Steven Cherry: So stepping back for a second, this isn’t the first time for this kind of computer, not by a long shot. Back in the 1990s we had something called network computing on so-called thin clients, which were essentially a keyboard and a screen and enough processing power to communicate with remote servers. Oracle and Sun and IBM were all over it. Does cloud computing mean that the time has finally come for thin clients?

Ben Bajarin: I think it’s closer. I think it’d be hard to say, yes, it’s arrived in full force. I think we’re seeing some of those real fundamental challenges that faced the early concepts of a network computer start to be overcome. You know, we can see a world where pervasive connectivity with true broadband can happen; it’s not now, but the network operator path evolution is moving in that direction. We can see very, very interesting HTML 5 apps that function very similar to a fully functioning native piece of software all happening within the browser. So we’re seeing some of the writing on the wall that that future could be rapidly approaching. And one of the things that I’ve always thought was very interesting about this network-based computer concept, or what we also like to refer to as browser-based computing—meaning computing that takes place solely within the browser—is that it’s a pretty attractive value proposition for the software community, who only really if that future happens needs to write a piece of software that takes place on the Web. They don’t have to deal with operating systems, the fragmentation thing—I’ll write for Windows, I’ll write for Android, I’ll write for webOS, I’ll write for Apple, etc. They could actually just write one piece of software that takes place in the browser and it’ll work across all these different machines. So the cross-platform value proposition to software residing on the Web I think is a pretty significant one that becomes interesting, because software’s such a key part of our experiences with devices. It’s one of those fundamental experiences—we need to have great software to take advantage of the great hardware that we make.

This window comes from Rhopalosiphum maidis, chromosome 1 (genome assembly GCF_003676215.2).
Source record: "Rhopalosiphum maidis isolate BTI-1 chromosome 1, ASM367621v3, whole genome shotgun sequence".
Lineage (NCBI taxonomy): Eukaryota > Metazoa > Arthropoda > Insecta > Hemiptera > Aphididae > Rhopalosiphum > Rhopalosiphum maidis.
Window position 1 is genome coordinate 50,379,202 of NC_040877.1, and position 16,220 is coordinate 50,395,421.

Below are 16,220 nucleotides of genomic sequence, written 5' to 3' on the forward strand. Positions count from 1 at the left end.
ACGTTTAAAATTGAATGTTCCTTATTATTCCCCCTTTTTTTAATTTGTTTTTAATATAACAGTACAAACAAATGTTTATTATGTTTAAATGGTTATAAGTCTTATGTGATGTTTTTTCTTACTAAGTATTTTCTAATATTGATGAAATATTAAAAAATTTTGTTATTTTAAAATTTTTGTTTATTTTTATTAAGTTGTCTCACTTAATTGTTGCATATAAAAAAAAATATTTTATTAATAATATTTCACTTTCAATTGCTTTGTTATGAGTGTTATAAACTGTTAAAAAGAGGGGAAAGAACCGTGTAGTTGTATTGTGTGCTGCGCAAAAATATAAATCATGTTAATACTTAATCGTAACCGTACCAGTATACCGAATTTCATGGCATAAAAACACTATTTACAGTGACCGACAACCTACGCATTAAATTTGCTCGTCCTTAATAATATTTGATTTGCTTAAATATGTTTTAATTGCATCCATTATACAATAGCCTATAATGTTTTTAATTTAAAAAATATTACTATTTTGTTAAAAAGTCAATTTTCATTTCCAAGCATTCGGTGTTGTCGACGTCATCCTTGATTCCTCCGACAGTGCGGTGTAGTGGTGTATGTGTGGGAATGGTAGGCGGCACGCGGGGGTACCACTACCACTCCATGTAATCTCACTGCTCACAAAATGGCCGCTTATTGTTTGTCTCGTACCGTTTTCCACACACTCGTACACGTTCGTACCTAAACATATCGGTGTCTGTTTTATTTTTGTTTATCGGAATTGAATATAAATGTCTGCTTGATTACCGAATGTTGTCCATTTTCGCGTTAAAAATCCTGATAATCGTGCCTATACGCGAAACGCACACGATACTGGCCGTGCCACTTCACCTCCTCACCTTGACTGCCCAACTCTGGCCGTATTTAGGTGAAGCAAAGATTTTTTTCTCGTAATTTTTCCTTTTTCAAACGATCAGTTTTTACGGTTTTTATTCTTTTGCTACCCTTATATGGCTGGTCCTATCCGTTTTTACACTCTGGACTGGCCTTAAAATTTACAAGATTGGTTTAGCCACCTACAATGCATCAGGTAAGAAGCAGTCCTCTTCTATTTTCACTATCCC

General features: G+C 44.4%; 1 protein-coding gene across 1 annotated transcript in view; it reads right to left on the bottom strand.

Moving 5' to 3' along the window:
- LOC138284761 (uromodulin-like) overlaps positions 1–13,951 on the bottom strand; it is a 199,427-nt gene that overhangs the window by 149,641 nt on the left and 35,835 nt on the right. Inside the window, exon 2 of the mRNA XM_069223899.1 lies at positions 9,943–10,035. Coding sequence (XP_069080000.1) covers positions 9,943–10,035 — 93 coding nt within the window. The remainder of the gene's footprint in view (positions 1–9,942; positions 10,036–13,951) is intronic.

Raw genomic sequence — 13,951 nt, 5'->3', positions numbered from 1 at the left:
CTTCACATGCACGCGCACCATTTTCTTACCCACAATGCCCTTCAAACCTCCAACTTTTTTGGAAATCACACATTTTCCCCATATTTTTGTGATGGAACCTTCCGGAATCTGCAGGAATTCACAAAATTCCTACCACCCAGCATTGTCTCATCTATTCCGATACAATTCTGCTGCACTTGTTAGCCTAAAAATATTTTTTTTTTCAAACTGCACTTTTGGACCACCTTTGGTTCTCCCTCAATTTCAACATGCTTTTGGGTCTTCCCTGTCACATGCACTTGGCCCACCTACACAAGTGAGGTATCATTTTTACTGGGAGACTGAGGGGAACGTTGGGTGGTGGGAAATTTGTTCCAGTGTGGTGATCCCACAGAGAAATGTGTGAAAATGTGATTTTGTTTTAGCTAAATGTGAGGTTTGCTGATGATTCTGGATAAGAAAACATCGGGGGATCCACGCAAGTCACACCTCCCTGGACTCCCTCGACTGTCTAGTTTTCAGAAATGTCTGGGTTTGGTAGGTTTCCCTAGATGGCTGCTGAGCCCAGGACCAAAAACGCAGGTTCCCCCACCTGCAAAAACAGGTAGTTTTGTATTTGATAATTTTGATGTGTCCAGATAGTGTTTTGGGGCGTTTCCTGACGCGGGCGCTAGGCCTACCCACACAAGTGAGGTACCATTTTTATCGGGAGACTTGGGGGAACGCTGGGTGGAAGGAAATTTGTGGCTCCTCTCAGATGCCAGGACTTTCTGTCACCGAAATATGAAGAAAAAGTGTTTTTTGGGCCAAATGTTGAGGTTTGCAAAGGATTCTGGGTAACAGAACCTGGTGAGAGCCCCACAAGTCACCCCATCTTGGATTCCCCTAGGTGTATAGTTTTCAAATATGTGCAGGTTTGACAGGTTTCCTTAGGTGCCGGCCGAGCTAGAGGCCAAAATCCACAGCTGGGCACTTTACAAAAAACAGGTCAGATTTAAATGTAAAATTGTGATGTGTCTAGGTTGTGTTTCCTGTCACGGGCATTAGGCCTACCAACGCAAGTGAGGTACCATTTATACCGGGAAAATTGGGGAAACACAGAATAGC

Steven Cherry: So I guess this is going to take years and years. We’re going to need more hardware, like the Chromebook, to spur the software developers. We need more applications out there working in the cloud for people to be attracted to something like the Chromebook.

Ben Bajarin: Right, and I think it starts again just by having products in the market so that the software development community, so that consumers, they can get experience and exposure to these products. It’s all part of the consumer adoption cycle. So that’s why I think these first devices, although they may not sell a lot, they’re good for the experience. We’ll see them evolve. This is going to take some time; I mean, we have to have reliable broadband to all of these devices as a fundamental piece, if an Internet connection is going to be required for me to use this PC. I mean, there are elements of HTML, and future versions of that will do better local caching, but the bottom line is, I want this device to be pervasively connected to the Internet at all times if it’s truly going to be a “network computer.” So there’s those types of things to come over. But the biggest one is getting the software community to embrace this concept of Web applications and look at where HTML 5 is, look at where future versions of HTML go—HTML 6, HTML 7, etc. That language will evolve, as will JavaScript, to be able to take advantage of some very, very interesting elements of the hardware. In fact it was also interesting, too, that last week Google publicly announced a beta that they had called NACL, which basically allows the Chrome browser through this extension NACL to actually render C and C++ programming languages within the browser. And those two languages are two of the most fundamental to writing native software applications today. So by saying the browser will support C and C++, they’re catering to languages that are already written for native and making them usable for programming on the Web. I think things like that are showing Google’s vision that we are going to move toward this network-connected reality where all of your applications and your software feel very much like native software, like ones that you’ve installed and ran but are happening inside the browser.

Steven Cherry: Very good. Well, thanks a lot. You’ve really cleared up a lot about the Chromebook for us.

Ben Bajarin: Well I’m pleased. I’m glad that’s helpful, and I always appreciate the dialogue.

Steven Cherry: We’ve been speaking with consumer tech analyst Ben Bajarin at Creative Strategies about the fate of the Chromebook. For IEEE Spectrum’s “Techwise Conversations,” I’m Steven Cherry.

This interview was recorded 15 August 2011.
Segment producer: Ariel Bleicher; audio engineer: Francesco Ferorelli
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NOTE: Transcripts are created for the convenience of our readers and listeners and may not perfectly match their associated interviews and narratives. The authoritative record of IEEE Spectrum's audio programming is the audio version.